In addition to rich set design and the unforgettable score, Forbidden Planet is also loaded with unforgettable performances. Nielsen, who is mostly remembered for his comedic performances, is spectacular as the brave hero racing to understand the environment around him. We are never treated to a hint of his comedic talents and you can’t help but think that he would have made a great action hero if he had pursued it further. Pidgeon is commanding as our mysterious guide through this alien land. There is an angle of menace to his character and the heavy weight of tragedy is resting on his shoulders. Stevens is solid as Nielsen’s sidekick, “Doc” Ostrow, who is tasked with trying to understand the alien life form that is prowling around the ship. Francis is perfectly naïve and beautiful as Morbius’ sheltered daughter, Altaira, who is enamored by the “Earthmen” that keep visiting her home. Kelly is charismatic as the lovesick Farman, who desperately tries to cuddle up to Altaira. Earl Holliman also turns up in a supporting role as C57-D’s cook, who is desperate for another bottle of bourbon. Last but certainly not least is Robby the Robot, probably the most iconic character from Forbidden Planet. He may not have all that much to do besides moving heavy pieces of equipment with one hand or making 60 gallons of bourbon, but he is given plenty of personality through the voice of Marvin Miller, who elevates the walking pile of spinning parts into a real charmer.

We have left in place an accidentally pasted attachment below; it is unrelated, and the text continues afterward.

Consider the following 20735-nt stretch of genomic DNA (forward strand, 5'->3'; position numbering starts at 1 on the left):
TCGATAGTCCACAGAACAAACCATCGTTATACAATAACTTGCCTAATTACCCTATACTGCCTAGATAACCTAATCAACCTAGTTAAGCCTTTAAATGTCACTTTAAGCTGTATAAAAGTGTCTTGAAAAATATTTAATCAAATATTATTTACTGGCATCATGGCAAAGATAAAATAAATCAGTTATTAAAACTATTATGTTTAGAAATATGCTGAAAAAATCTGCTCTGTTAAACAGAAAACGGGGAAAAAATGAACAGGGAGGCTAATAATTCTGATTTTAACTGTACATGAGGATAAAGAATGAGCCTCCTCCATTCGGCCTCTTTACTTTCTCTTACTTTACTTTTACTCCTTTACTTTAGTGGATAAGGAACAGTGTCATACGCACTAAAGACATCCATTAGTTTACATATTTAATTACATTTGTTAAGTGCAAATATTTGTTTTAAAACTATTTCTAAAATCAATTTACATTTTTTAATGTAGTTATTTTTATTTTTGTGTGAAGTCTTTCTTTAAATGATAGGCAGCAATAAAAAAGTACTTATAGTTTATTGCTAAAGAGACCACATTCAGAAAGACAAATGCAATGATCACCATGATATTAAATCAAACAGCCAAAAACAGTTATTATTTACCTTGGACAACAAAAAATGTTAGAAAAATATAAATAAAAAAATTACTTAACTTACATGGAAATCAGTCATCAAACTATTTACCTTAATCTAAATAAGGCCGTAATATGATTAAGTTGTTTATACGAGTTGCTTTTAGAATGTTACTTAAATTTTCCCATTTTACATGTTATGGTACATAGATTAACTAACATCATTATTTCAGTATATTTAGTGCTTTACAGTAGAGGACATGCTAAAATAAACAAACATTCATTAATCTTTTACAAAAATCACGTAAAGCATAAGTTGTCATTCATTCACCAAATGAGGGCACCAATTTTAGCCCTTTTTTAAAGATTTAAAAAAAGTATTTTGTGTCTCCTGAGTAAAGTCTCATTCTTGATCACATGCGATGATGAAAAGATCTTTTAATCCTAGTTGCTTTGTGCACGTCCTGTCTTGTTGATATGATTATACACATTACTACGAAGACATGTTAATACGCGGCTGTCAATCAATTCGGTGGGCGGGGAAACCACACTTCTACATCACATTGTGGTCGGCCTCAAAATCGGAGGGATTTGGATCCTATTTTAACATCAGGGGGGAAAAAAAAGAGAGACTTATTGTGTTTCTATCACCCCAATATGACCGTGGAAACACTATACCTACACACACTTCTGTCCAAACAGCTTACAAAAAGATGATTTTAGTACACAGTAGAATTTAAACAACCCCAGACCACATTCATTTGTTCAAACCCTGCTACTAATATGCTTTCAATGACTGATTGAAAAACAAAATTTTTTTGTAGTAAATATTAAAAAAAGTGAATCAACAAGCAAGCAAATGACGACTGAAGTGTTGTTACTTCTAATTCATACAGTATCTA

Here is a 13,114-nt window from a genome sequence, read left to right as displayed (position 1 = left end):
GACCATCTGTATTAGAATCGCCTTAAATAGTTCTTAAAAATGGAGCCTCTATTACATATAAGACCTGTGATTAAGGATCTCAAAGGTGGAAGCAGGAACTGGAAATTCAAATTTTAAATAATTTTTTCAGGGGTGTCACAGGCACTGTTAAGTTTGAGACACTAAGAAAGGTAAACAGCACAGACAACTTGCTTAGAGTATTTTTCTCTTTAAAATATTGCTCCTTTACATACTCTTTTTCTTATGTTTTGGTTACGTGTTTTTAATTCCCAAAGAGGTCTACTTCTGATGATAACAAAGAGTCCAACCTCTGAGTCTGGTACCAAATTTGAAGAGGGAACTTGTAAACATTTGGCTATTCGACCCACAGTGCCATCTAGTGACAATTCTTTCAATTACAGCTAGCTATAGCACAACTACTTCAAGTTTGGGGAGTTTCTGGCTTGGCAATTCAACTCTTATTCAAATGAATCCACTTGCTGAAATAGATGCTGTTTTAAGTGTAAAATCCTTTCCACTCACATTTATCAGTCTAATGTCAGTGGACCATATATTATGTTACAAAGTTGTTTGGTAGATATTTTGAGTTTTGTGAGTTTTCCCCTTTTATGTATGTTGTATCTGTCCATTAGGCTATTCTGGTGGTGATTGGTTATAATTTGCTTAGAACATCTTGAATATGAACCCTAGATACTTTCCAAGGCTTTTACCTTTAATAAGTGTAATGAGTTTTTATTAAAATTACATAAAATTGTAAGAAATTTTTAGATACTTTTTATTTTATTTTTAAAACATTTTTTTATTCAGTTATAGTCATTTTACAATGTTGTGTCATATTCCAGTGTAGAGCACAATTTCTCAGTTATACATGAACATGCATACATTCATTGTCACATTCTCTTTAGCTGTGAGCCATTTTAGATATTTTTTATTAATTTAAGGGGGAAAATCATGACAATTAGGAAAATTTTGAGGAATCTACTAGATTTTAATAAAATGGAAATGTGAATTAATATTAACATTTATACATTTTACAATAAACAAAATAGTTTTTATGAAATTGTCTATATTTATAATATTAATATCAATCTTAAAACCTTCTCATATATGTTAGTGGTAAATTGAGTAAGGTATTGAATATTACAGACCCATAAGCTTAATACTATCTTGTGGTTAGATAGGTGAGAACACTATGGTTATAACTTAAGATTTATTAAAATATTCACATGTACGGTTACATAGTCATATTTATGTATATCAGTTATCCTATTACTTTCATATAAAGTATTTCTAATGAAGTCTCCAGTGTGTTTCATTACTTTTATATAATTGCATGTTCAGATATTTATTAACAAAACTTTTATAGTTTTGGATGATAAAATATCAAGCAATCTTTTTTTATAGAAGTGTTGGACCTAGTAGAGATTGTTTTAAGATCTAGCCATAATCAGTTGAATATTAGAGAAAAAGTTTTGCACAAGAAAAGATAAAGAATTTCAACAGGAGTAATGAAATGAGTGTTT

Like most of the science fiction films of the 1950s, Forbidden Planet has quite a bit on its mind. You get the impression that Wilcox and his screenwriters, Cyril Hume, Irving Block, and Allen Adler, are reflecting upon the detonation of the atomic bomb and the rapid advancements that were being made in the Atomic Age. There is fear here that these great powers that America was experimenting with may also be our downfall. If you ignore the atomic fears that creep through the film, you’ll still notice that the film is incredibly influential. In addition to the breakthrough electronic score, Star Trek creator Gene Roddenberry has said that Forbidden Planet was one of his major inspirations for the classic show. The film is also mentioned in The Rocky Horror Picture Show during the opening song. Overall, brimming with personality, wit, thrills, chills, and charm, Forbidden Planet is an irresistible and massively influential entry into the science fiction genre. It has powerful performances, extraordinary set design, and special effects that continue to astonish to this very day. It is a deep and thoughtful journey through space that you will want to take again and again.
Forbidden Planet is available on Blu-ray and DVD.
Posted on June 7, 2013, in REViEW and tagged action, adventure, allen adler, anne francis, classic cinema, cyril hume, earl holliman, fred m. wilcox, horror, irving block, jack kelly, leslie nielsen, science fiction, walter pidgeon, warren stevens, william shakespeare. Bookmark the permalink. Leave a comment.